By A. G. Moore 2/21/2013
Relative Cost of College Tuition 1978-2008
Chart by John Uebersax, on Wikipedia
On its February 19th editorial page, The New York Times took a strong stand against online college education. The following day, the Times ran a front page article which examined student debt. The Times explained in this article that students do not have good choices today: in most cases they either incur ruinous debt getting a college degree or forgo a degree and face an increased risk of being unemployed.
As I read the student debt article, I kept asking myself, can’t the Times put two ideas together? Can’t they see that inexpensive online education may be a third option for financially beleaguered students? I think the problem many people, including the Times’ editors, have with visualizing a successful online college model is that it’s a new idea. So far it’s been applied in rough-shod fashion across a wide spectrum of students; according to the Times, this casual application has not seen good results. But neither did the automobile or airplane see good results on their first runs.
Online education can be an excellent model for churning out mediocre BA degrees, the same quality most second-rate institutions churn out now for a lot more money. The Times editorial, in opposing online colleges, points to the high student drop-out rates in their courses. The Times states that the reason for the attrition is “well-known”: Students are unprepared for college-level academic work and they are not conditioned to operate independently, without prompting and feedback from a physically present teacher.
As far as academic preparation is concerned, this is a problem that haunts both brick and mortar and online education models. But the second point the Times makes, that students are unprepared to work independently, is easily remedied. Today’s high schools spend a lot of time and money readying students for brick and mortar colleges. With very little tweaking, high schools can also ready students for an online model.
In a student’s junior year–which is when college planning gets concrete–a course should be offered in independent learning. The title of this course should enticingly be something like: Going to College for Little or no Money (yes, I do know a single mother who completed the last two years of her B.A. online, for free, after the TAP allowance kicked in). The structure of the junior year course would mirror that of an online college course–except that, from time to time (maybe once every two weeks), an actual physical teacher would show up to check on progress. A resource center (online) would be available for anyone who has technical trouble.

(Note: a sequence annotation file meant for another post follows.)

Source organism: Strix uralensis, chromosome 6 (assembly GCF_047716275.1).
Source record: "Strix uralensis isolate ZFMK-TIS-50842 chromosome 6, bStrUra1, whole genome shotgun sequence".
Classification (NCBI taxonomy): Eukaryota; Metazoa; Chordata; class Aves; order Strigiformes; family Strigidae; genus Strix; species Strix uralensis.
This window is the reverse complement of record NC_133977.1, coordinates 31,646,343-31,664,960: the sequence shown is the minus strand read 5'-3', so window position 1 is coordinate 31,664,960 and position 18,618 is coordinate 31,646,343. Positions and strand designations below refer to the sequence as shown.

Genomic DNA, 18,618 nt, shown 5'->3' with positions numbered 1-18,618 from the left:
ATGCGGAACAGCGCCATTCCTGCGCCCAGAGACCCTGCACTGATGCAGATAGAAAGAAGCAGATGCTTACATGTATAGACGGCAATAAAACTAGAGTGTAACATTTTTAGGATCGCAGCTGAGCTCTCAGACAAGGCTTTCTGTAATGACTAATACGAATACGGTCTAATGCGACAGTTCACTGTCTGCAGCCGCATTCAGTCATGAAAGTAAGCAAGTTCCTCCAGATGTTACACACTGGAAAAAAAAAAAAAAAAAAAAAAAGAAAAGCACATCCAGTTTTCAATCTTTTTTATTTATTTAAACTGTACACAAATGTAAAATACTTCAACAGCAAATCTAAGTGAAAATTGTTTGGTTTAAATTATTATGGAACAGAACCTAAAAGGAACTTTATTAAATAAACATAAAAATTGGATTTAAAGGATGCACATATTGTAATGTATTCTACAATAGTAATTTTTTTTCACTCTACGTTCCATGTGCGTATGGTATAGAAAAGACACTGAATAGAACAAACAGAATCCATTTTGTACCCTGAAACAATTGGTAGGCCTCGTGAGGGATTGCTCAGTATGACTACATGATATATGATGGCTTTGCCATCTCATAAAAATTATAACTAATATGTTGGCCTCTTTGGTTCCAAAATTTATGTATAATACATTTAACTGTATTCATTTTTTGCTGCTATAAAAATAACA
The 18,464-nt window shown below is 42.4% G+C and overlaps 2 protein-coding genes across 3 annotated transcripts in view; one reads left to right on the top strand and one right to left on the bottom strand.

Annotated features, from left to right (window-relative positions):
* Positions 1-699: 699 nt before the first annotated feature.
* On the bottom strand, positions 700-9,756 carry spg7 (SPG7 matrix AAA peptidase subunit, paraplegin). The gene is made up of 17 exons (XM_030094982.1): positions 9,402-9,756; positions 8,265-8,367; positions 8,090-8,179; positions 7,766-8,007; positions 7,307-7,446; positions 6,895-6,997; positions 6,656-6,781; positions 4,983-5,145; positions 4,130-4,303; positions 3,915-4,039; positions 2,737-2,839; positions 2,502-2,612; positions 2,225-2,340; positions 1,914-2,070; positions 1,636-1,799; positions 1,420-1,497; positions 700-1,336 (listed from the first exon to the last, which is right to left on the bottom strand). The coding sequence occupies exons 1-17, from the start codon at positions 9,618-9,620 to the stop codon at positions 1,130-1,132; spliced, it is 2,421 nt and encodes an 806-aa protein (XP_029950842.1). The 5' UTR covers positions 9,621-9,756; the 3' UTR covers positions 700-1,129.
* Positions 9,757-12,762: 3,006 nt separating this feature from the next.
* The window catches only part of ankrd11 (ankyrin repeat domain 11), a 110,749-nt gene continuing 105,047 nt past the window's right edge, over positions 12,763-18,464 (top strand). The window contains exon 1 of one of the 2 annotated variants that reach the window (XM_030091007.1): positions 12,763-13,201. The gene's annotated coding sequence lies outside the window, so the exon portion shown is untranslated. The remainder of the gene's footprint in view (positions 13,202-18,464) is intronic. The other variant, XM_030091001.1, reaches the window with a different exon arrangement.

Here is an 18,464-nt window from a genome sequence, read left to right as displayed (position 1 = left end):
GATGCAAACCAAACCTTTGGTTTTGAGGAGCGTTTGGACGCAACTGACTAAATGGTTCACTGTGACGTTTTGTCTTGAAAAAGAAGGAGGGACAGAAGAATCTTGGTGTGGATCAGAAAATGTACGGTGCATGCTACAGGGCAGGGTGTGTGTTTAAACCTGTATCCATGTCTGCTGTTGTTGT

In the senior year, a more advanced version of this course would be offered. In the advanced course, all work would be completed independently, except for the online resource. Of course, students could always seek out a teacher on their own and ask questions.
Mandated for every college aspirant, whether planning to go to a brick and mortar or online school, would be a course which forces students to examine the cost/benefit ratio of different college models–not only brick and mortar vs. online, but also Ivy League and private vs. public. Included in this course would be a consideration of commuting and residence costs. The student would have to do a dollars and cents analysis of what the residential experience costs, especially if it is a borrowed cost, and what the benefit derived from that cost might be.
There is nothing untoward about mandating cost analysis of educational options for college-bound students. Students are instructed in all kinds of things: They are taught about sex and nutrition; they must take Driver’s Education before they can get behind the wheel of a car; they learn about trading on the stock market in a basic economics course. And yet, when it comes to one of the biggest decisions in their life–buying a college education–they are taught nothing. They are defenseless.
Attending college on a brick and mortar campus can be lovely. There is a suspension of reality that prevails through the college years. But at what cost? In the end, reality bites. Many graduates are struck by the realization that the loveliness of college was an expensive illusion and they will spend a life trying to pay for an unaffordable mistake.